Volvo Classic Wagon
9:00 PM | June 21 2021

Model Retrospective: Volvo 240 Series

Boxy but brilliant. I Roll recounts the achievements of its biggest-selling model of all time, the legendary and long-lived 240 series.
It was a Volvo that was initially criticised for a boring and boxy appearance when it was released in 1974. 
Yet the 240 series would become the Swedish car maker’s single best-selling model, with almost 2.9 million examples built over an incredible, 19-year timespan.
And during its lifetime, the 240 managed to set the international standard for both safety and the environment, win the European Touring Car Championship, and achieve the status of yuppie cult car before it was discontinued in May 1993.
The Volvo 240 was introduced in August 1974 as a logical continuation and development of the popular 140 series of cars, featuring new and innovative technical solutions in many areas. This was especially emphasised by the very high level of safety and the car bore a strong visual resemblance to the VESC safety concept car that Volvo had shown two years earlier. 

Volvo 244
Above: In 1976, the Volvo 244 was chosen by the USA’s NHTSA as the standard for future safety work – on the grounds that it offered better protection for its occupants than any car of comparable size.
This, among many other details, meant very large bumpers that gave the 240 its characteristic protruding jaw up front.  
Like the 140 series some years before, the 240 was also marketed in a more luxurious version with a six-cylinder engine, the 260, and as an estate – Volvo's pièce de resistance. 
The Volvo 245 – featured in the main image in Turbo form – almost became synonymous with the very concept of estate cars or station wagons in general. It was a truly versatile car that swallowed everything imaginable, yet was fun to drive, comfortable, and featured the highest safety level on the automotive market at the time.  
Setting the standard for safety and the environment
After a long series of crash tests carried out by the US traffic safety authority NHTSA, using the Volvo 240 and its competitors, it became clear that the Volvo 244 by far provided the best occupant protection. The results prompted the NHTSA to purchase several 240s and use them as the safety benchmark against which all new cars on the US market would be tested.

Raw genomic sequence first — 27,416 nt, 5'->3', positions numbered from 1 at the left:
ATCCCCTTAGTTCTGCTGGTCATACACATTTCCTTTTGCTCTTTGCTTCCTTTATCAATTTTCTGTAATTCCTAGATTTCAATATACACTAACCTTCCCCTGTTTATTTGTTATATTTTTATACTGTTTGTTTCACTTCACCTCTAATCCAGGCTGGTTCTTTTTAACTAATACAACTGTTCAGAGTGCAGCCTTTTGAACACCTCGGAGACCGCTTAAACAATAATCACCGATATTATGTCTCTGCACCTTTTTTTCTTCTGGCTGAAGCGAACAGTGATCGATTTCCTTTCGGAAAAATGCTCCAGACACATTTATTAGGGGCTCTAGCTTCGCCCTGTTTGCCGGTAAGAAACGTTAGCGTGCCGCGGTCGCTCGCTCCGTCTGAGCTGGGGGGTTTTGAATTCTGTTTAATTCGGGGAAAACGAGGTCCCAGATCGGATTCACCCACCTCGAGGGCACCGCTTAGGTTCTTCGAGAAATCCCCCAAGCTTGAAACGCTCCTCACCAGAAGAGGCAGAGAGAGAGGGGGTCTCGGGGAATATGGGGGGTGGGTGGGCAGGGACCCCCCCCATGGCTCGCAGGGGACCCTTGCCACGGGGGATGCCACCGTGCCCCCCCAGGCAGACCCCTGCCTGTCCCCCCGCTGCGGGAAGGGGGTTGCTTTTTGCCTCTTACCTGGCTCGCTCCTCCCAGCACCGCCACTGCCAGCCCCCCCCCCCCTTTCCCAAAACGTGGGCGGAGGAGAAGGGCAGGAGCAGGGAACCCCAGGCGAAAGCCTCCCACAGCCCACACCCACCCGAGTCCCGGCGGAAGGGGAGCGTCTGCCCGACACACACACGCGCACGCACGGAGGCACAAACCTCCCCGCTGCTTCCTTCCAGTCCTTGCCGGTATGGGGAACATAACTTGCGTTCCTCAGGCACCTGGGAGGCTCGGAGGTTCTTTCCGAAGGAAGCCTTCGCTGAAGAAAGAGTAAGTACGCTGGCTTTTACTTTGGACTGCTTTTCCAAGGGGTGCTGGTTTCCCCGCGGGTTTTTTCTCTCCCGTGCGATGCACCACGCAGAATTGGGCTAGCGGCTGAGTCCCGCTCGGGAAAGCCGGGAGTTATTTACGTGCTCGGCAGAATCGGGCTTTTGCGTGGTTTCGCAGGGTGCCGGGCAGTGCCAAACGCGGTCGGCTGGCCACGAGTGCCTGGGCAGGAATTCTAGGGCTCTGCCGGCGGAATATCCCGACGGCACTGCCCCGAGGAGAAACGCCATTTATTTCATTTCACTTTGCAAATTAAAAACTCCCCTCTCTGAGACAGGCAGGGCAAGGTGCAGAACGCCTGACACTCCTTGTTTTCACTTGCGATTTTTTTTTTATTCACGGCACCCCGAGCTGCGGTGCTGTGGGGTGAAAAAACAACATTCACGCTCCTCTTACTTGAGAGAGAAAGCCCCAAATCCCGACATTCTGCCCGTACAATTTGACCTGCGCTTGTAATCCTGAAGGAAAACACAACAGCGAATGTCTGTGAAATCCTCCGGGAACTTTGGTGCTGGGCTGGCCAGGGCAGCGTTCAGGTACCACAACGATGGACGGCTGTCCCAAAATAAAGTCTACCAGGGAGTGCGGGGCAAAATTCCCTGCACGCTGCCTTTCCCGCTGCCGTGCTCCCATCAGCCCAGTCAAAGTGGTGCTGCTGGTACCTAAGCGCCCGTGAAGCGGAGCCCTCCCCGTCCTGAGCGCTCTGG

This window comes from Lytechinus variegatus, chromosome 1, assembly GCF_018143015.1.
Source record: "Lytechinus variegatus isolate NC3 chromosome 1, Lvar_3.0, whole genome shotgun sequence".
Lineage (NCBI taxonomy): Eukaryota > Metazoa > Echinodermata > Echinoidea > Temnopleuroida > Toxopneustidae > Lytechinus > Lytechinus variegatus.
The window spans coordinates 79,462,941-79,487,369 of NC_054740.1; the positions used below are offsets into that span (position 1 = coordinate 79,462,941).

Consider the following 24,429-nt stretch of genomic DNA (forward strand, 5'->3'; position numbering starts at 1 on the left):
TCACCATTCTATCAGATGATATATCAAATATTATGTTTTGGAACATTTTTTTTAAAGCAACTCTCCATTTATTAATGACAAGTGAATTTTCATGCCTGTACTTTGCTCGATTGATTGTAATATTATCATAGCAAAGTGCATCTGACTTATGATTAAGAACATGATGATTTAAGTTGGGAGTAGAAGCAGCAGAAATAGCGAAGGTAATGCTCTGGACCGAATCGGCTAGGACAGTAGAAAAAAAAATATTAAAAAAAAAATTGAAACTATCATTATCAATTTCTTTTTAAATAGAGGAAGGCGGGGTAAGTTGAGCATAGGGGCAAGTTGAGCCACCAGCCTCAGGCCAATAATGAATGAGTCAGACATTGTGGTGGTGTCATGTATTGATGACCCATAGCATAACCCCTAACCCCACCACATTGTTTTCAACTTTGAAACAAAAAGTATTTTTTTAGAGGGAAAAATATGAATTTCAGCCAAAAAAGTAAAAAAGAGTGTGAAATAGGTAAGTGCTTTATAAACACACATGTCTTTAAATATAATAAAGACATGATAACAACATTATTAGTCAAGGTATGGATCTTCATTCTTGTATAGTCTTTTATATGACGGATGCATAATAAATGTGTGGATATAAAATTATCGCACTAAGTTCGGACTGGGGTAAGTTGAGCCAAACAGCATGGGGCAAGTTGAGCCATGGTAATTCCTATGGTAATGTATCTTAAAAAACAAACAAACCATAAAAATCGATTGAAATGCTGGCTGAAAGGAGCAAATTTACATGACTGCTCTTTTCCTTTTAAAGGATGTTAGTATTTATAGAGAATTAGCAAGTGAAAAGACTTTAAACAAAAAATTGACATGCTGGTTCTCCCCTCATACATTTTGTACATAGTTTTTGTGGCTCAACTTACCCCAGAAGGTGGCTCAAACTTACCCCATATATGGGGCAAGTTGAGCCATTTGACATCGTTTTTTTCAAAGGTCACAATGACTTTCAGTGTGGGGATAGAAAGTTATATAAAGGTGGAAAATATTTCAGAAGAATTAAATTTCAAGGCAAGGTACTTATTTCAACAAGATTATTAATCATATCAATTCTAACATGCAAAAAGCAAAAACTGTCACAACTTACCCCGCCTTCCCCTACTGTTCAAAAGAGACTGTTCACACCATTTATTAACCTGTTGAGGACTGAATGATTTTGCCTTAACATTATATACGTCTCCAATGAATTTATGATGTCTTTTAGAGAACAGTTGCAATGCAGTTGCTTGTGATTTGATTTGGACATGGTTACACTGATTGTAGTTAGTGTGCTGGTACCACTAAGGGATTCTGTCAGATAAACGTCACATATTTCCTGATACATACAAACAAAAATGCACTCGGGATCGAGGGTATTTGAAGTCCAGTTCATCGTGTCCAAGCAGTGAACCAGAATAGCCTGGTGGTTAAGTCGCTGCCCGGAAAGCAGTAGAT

In 1976, the 240 joined other Volvo models as a beneficiary of the company’s breakthrough on exhaust emissions. The Lambda sensor was a genius little piece of engineering that enabled the catalyst to cut more than 90 per cent of the harmful hydrocarbon, carbon monoxide and nitric oxide levels that are created as a result of the combustion of the fuel/air mixture.

Volvo race car
The world's fastest wagon
Volvo 240 was a step, or more, ahead of the industry in terms of safety and environmental care and was a model that was continuously developed and updated during its existence. The cars were refined and revitalized over the years. New technical solutions were added; turbocharged and diesel engines were introduced at an early stage. 
The reputation for being a boring car was efficiently erased when the Volvo 245 showed itself to be the world's quickest estate car and when the "Flying brick" swept the competition off the racing circuits of Europe on its way to become the Group A champion (pictured above).
During the final stages of its life, the 240 was offered as a five-door wagon only and experienced a renaissance when it suddenly became the car of choice for many European so-called “yuppies”. 
On 5th May 1993, after nearly 20 years of huge success and 2,862,573 cars produced (of which 177,402 were 260s), the 240 took its final bow.
Of course, there are still many Volvo 240s on the road all around the world, some even heading towards 50 years of age yet still used as faithful everyday cars – a testament to both the model’s durability and enduring appeal.